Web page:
Iowa State University professor of sociology and extension sociologist Dr. J. Arbuckle conducts survey, focus group, and in-depth interview research on farmers’ and agricultural stakeholders’ decisions and behaviors related to soil and water conservation. As director of the Iowa Farm and Rural Life Poll, an annual survey of Iowa Farmers, he measures farmers’ soil and water conservation-related awareness, concern, and behaviors, especially those that are water quality-related. He has co-authored papers and grant proposals with NC1190 members Sarah Church, Linda Prokopy, Kathy Brasier, Kristin Floress, Mae Davenport, and others.
Much of Dr. Mark Burbach’s current work involves collaboration with fellow NC1190 members Brasier, Eaton, and Chaudhary on a multi-disciplinary, multi-state project studying what changes with individuals, groups, communities, and the environment through the community-led engagement process. The team has developed a conceptual framework for enabling social and environmental change through stakeholder engagement in water resource management and is collecting data pre, during, and post engagements using qualitative and quantitative methods to test components of the framework. Additionally, his current research involves studying the effect of boundary spanners on collaborative water management, studying predictors of ranchers’ pro-environmental behavior, and testing the effectiveness of the Nebraska Water Leaders Academy in catalyzing change in participants to become civically engaged in the area of water policy.
Dr. Sarah Church, Montana State University, has conducted research on water quality tools and the role of systems thinking in conservation decision-making and communication over the past five years. She led a policy review with an NC1190 team (Drs. Floress, Ulrich-Schad, Eaton, Gasteyer, Ranjan, Wardropper, and Rissman) in which they examined a range of water quality improvement policy tools that influence urban-agricultural relationships (Church et al. 2020). Dr. Church also surveyed producers and three watersheds and found that producers who are systems thinkers are more likely to adopt cover crops (a water quality and soil health practice) than non-cover crop adopters (Church et al. 2020). In addition, Dr. Church led a study that sought to understand communication gaps between NRCS staff and farmers related to conservation communication and adoption. This work has been extended to NRCS and the National Wildlife Federation through a white paper (Church et al. 2019). Dr. Church also produced two films depicting efforts watershed stakeholders undertake to protect water quality and developed an informational website on water quality actions (see https://iwrrc.org/commongroundcommonwater/ for the films and accompanying educational material). She screened the film with stakeholders across Indiana and collected evaluation data after each screening. Dr. Church is working on a peer reviewed paper using data from film evaluation data. Dr. Church also co-authored a paper in an open access special issue of the Journal of Contemporary Water Research and Education, titled “The BeargrassStory: Utilizing social science to inform, evaluate, and learn from the “watershed approach” (Church et al. 2019) with NC1190 collaborators (Drs. Babin, Ulrich-Schad, Ranjan, and Prokopy).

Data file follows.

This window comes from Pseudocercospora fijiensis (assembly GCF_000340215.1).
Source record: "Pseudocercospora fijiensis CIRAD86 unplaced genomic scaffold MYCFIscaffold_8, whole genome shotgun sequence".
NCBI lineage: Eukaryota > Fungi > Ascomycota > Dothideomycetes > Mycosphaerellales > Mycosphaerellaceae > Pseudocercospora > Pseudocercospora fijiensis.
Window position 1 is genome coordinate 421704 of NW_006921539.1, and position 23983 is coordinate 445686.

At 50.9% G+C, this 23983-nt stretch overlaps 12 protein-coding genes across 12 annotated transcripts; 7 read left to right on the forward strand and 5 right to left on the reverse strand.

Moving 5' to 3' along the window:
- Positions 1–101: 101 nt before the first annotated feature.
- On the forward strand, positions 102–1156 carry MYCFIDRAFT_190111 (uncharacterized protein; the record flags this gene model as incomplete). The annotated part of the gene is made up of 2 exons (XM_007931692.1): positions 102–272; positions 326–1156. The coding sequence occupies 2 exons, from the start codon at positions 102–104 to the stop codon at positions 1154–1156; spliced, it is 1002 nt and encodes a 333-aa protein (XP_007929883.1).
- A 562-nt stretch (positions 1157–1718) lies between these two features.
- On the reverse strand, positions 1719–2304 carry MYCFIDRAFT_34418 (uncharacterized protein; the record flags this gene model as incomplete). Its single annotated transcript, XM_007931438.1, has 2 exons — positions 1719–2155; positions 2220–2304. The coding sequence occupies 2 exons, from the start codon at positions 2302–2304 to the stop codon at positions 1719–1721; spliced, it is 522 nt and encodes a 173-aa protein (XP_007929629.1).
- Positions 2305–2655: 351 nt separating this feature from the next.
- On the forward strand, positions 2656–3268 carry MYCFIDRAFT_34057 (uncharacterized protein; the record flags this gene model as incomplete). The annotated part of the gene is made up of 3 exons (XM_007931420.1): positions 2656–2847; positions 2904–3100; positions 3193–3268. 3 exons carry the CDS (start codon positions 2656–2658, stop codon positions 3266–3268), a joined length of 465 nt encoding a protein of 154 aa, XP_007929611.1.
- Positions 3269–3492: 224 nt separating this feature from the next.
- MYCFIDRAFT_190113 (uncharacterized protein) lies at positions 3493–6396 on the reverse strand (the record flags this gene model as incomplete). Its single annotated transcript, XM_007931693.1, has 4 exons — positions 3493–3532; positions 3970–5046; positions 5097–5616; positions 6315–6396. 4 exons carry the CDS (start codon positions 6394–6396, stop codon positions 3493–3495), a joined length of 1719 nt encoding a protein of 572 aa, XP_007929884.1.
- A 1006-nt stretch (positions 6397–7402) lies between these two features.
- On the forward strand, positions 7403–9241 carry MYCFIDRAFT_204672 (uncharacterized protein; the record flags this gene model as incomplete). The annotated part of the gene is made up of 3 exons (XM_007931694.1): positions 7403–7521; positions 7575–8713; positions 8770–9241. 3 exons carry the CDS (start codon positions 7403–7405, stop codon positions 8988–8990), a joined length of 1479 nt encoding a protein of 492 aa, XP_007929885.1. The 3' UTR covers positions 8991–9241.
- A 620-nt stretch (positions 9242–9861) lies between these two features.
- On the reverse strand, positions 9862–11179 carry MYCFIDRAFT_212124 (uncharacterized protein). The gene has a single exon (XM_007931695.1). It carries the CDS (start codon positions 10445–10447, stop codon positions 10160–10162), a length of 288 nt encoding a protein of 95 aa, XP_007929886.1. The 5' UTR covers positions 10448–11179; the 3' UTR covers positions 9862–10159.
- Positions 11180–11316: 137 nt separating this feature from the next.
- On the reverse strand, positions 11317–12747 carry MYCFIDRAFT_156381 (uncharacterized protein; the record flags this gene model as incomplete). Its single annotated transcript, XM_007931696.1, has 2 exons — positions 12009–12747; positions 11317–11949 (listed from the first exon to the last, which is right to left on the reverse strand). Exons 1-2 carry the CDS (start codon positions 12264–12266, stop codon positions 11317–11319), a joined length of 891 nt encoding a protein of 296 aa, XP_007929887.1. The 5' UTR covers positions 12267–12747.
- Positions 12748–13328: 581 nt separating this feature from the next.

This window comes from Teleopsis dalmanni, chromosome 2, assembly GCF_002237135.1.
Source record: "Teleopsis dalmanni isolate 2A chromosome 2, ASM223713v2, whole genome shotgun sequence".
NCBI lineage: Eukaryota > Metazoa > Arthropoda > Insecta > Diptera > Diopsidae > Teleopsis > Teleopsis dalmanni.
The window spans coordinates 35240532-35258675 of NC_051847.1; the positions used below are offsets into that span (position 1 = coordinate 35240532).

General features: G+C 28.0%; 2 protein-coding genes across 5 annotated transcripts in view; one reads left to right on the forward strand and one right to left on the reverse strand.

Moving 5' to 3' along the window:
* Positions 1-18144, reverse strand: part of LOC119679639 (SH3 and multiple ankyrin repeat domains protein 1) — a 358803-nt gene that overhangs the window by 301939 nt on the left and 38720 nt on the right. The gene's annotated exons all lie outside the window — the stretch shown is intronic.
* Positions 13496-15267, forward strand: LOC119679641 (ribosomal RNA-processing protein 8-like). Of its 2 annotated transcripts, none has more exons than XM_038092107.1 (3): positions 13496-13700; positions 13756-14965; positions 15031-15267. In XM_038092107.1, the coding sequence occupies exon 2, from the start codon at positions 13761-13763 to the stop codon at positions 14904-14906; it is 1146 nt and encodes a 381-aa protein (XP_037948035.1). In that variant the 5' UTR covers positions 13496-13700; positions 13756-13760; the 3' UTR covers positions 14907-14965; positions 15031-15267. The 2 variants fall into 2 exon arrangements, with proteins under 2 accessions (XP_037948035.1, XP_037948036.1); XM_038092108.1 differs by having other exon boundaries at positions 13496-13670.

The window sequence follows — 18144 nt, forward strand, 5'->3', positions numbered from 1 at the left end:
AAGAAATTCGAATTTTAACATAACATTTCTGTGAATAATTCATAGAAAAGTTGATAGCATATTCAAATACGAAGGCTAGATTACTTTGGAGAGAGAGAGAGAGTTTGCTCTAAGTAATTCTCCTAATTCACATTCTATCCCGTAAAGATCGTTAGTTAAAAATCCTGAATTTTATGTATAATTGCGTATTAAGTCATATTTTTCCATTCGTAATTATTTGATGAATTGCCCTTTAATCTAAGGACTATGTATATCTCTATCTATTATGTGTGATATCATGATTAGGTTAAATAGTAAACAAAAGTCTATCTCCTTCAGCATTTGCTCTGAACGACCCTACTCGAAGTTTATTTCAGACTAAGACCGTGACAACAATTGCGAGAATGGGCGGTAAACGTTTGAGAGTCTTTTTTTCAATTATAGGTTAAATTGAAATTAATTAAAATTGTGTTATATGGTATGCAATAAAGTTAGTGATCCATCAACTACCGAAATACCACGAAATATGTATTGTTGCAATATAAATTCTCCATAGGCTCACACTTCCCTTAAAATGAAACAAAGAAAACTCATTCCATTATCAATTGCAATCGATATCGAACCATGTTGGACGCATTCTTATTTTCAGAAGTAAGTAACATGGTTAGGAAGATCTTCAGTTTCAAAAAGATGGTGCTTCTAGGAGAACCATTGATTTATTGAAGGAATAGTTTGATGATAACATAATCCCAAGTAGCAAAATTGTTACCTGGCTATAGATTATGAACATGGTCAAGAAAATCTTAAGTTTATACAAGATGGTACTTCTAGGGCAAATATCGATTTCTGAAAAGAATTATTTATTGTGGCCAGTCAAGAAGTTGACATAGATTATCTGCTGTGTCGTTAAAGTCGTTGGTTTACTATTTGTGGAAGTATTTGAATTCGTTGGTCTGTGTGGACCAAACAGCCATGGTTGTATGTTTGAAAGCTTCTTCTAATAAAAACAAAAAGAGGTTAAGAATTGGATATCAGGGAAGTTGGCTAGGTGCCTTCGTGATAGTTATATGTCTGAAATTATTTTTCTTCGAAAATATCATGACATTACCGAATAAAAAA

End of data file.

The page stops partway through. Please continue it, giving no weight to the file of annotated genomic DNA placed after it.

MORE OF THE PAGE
Dr. Tonya Haigh, Research Specialist at the National Drought Mitigation Center (NDMC), University of Nebraska – Lincoln has led research related to how specialty crop growers in the Midwest manage climate risks including too much water and too little, developing decision calendars that will improve the development and delivery of climate information. Haigh and coauthors from the NDMC also contributed an article on the use of scenario-based exercises for building cross-sector collaboration for water management planning under climate extremes, published in the Journal of Contemporary Water Research and Education special issue that was led by NC1190 members Floress, Prokopy, and Burbach. In the Great Plains region, Haigh has led research on decision-making timing and considerations with regard to ranch drought management, finding that some ranchers may delay taking action during drought past the point of optimal response, and that having a drought plan appears to support ranchers’ timely perceiving of risk and influences the choice of response actions during drought. Haigh has also coauthored a number of publications with NC1190 members Prokopy and Church on the provision of climate information for agriculture.
Dr. Kristin Floress co-edited with Dr. Mark Burbach and Dr. Linda Prokopy an open access special issue of the Journal of Contemporary Water Research and Education comprised of the work of the NC1190 team. The issue, titled “Catalyzing Change: Social Science for Water Resources Management” includes seven studies conducted by NC1190 team members and their cooperators and shows the various lenses through which team members are examining catalysts for water action. Dr. Floress also co-led with Dr. Linda Prokopy and Dr. J. Gordon Arbuckle the development of a database of all quantitative research in the United States that examined agricultural program and practice adoption between 1982 and 2018. The database was published and is publicly available (Floress et al. 2019). She co-authored two journal articles from the database (Prokopy et al. 2019 and Ranjan et al. 2019) as well as a paper on water quality improvement efforts and urban-rural relationships (Church et al. 2020).